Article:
That winter my heater broke down and I needed a new one. Three thousand dollars later I was good to go. I needed to check the vents though to make sure they were not blocked in his room, and did so in his presence. Sure enough, Sam had piled up his “free” beer against an exhaust outlet for the central heater.
I told Sam he had to go and gave him two weeks. He was upset and could not really understand me. He moved out owing me that December’s rent plus utilities, promising to pay as soon as he could get steady work. It never happened.
A while passed and eventually I realized the missing rent and utilities would never be forthcoming. So I forgave Sam the debt. Then, years later I realized the incredible irony of this story. What I had done to Dr. Pantana, Sam had done to me. So I gave the entire thing to God, and asked for His mercy and forgiveness.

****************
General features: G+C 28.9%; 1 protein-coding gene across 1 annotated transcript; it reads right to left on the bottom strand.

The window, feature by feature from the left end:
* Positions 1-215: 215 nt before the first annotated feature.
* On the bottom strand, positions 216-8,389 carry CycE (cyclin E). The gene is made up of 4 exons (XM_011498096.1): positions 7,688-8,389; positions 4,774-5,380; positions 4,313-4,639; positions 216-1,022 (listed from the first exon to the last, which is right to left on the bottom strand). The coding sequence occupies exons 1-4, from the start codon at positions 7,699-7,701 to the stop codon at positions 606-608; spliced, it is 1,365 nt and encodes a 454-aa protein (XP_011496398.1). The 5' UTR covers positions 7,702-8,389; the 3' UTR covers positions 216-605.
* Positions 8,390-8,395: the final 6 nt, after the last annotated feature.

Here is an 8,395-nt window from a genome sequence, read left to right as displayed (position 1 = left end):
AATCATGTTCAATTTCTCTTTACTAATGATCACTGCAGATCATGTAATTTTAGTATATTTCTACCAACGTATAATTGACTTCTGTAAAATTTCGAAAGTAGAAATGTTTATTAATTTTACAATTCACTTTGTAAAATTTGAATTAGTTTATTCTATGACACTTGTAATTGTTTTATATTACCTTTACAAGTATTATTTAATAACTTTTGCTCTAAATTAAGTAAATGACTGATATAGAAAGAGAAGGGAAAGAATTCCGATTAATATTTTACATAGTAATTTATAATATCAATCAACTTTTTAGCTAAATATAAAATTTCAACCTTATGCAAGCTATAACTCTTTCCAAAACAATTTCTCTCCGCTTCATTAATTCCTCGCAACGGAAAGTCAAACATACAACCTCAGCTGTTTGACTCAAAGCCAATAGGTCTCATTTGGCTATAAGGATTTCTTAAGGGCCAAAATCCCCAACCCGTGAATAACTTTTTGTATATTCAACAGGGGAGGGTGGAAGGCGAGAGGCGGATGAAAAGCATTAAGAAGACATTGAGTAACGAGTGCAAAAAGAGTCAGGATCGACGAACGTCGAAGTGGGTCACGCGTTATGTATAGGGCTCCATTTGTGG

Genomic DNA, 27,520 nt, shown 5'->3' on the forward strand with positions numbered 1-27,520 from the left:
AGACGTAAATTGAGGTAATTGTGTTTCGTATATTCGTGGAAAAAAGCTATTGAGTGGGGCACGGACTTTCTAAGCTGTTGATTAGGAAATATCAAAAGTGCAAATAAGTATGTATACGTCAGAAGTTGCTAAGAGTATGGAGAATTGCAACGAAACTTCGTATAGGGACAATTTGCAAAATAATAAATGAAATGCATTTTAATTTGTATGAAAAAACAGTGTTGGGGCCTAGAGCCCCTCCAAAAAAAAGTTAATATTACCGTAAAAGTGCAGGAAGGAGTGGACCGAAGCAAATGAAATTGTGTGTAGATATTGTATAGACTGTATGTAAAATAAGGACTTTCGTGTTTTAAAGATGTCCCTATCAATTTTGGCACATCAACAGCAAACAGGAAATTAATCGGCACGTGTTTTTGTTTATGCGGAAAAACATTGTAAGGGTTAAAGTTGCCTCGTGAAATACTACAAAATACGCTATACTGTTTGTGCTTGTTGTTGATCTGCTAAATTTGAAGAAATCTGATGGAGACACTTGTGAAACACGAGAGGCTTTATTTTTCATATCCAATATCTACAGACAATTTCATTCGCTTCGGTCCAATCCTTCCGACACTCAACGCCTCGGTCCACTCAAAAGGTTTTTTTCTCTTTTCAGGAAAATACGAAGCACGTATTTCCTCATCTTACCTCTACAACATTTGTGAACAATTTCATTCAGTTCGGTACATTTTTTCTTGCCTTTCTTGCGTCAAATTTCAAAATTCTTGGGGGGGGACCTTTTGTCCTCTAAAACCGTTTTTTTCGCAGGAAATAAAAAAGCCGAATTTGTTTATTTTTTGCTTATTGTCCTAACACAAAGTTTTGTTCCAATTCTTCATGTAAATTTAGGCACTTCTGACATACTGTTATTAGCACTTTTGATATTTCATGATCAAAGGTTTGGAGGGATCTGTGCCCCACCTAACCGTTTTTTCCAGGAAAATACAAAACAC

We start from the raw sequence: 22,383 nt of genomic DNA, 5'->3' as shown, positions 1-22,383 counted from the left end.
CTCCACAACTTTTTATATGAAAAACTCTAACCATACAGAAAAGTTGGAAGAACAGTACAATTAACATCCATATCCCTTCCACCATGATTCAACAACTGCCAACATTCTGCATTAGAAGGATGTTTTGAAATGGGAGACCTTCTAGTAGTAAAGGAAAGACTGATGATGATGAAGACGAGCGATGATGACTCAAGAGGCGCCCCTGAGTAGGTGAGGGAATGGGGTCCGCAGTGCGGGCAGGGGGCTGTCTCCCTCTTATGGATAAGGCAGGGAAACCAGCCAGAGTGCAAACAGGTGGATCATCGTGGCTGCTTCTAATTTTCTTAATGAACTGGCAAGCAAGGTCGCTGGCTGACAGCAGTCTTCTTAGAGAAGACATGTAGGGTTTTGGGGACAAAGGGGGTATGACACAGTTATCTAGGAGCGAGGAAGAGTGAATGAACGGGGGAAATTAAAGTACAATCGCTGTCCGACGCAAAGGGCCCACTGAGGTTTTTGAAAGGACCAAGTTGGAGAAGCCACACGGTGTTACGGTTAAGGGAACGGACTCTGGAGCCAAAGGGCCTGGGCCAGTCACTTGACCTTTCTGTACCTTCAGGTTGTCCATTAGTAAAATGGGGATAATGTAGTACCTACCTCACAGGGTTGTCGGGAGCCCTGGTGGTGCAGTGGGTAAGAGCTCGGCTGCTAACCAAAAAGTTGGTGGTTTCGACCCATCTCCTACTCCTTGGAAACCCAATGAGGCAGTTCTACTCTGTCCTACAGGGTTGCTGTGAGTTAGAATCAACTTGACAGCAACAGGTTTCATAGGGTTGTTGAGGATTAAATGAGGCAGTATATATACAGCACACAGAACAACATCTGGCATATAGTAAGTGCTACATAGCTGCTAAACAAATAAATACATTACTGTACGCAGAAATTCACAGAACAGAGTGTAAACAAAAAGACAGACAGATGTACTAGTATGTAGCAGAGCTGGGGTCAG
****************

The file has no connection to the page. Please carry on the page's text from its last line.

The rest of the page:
But the story does not end there. I recently got back in touch with Dr. Pantana. He took time to call me back in his busy schedule. I told him the story and asked for his forgiveness. He forgave me, and I cried, doing so even as I write these words.
Dr. Pantana continues to work at Liberty well beyond the years he is eligible for retirement. It is something that seems odd to me, for I cannot wait until I can retire. I am not sure I can take the stress for eight more years.
But, you see, Dr. Pantana is teaching still as a service for God. Again, he shows himself to be an example for me to follow. So, I pray for God’s will. Perhaps there will be a child I need to pray for that I have yet to meet.
I have heard about Sam from a mutual friend at the church I used to go to. He is doing much better, and has a steady job and has grown in maturity and wisdom, escaping the folly of youth. I thank God for this and pray for his continued blessing and growth. God bless you, Sam. And thank you Lord, for this wonderful lesson, learned. I love You.